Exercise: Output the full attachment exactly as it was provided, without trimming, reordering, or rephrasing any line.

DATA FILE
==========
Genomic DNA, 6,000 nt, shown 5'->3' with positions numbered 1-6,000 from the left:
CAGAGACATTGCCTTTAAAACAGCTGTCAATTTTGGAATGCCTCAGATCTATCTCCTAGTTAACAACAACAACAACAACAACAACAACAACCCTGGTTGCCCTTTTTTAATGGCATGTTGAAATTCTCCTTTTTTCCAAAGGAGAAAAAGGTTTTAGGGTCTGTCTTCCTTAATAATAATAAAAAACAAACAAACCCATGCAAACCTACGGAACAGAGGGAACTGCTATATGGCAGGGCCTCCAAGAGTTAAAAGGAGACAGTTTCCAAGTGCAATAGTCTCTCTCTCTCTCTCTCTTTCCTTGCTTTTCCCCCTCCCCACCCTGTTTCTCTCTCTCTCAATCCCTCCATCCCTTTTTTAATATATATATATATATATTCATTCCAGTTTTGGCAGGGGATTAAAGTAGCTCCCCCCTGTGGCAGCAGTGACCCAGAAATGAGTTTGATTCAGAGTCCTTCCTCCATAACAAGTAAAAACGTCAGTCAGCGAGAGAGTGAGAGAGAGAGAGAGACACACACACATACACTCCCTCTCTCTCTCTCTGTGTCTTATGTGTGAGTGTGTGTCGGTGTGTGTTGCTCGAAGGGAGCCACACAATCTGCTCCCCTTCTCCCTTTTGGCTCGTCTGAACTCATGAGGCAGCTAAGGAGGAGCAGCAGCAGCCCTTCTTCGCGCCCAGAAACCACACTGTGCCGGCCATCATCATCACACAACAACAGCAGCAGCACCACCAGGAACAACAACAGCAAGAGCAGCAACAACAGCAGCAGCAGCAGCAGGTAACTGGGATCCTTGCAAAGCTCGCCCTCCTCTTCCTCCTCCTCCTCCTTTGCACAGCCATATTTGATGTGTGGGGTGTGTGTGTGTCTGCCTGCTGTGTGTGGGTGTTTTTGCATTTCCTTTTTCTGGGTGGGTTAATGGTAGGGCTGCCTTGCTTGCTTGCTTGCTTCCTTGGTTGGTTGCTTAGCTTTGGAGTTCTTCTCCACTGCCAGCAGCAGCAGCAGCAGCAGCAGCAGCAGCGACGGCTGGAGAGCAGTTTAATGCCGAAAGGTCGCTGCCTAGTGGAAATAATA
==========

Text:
Genomic DNA, 6,000 nt, shown 5'->3' with positions numbered 1-6,000 from the left:
CAGAGACATTGCCTTTAAAACAGCTGTCAATTTTGGAATGCCTCAGATCTATCTCCTAGTTAACAACAACAACAACAACAACAACAACAACCCTGGTTGCCCTTTTTTAATGGCATGTTGAAATTCTCCTTTTTTCCAAAGGAGAAAAAGGTTTTAGGGTCTGTCTTCCTTAATAATAATAAAAAACAAACAAACCCATGCAAACCTACGGAACAGAGGGAACTGCTATATGGCAGGGCCTCCAAGAGTTAAAAGGAGACAGTTTCCAAGTGCAATAGTCTCTCTCTCTCTCTCTCTTTCCTTGCTTTTCCCCCTCCCCACCCTGTTTCTCTCTCTCTCAATCCCTCCATCCCTTTTTTAATATATATATATATATATTCATTCCAGTTTTGGCAGGGGATTAAAGTAGCTCCCCCCTGTGGCAGCAGTGACCCAGAAATGAGTTTGATTCAGAGTCCTTCCTCCATAACAAGTAAAAACGTCAGTCAGCGAGAGAGTGAGAGAGAGAGAGAGACACACACACATACACTCCCTCTCTCTCTCTCTGTGTCTTATGTGTGAGTGTGTGTCGGTGTGTGTTGCTCGAAGGGAGCCACACAATCTGCTCCCCTTCTCCCTTTTGGCTCGTCTGAACTCATGAGGCAGCTAAGGAGGAGCAGCAGCAGCCCTTCTTCGCGCCCAGAAACCACACTGTGCCGGCCATCATCATCACACAACAACAGCAGCAGCACCACCAGGAACAACAACAGCAAGAGCAGCAACAACAGCAGCAGCAGCAGCAGGTAACTGGGATCCTTGCAAAGCTCGCCCTCCTCTTCCTCCTCCTCCTCCTTTGCACAGCCATATTTGATGTGTGGGGTGTGTGTGTGTCTGCCTGCTGTGTGTGGGTGTTTTTGCATTTCCTTTTTCTGGGTGGGTTAATGGTAGGGCTGCCTTGCTTGCTTGCTTGCTTCCTTGGTTGGTTGCTTAGCTTTGGAGTTCTTCTCCACTGCCAGCAGCAGCAGCAGCAGCAGCAGCAGCAGCGACGGCTGGAGAGCAGTTTAATGCCGAAAGGTCGCTGCCTAGTGGAAATAATA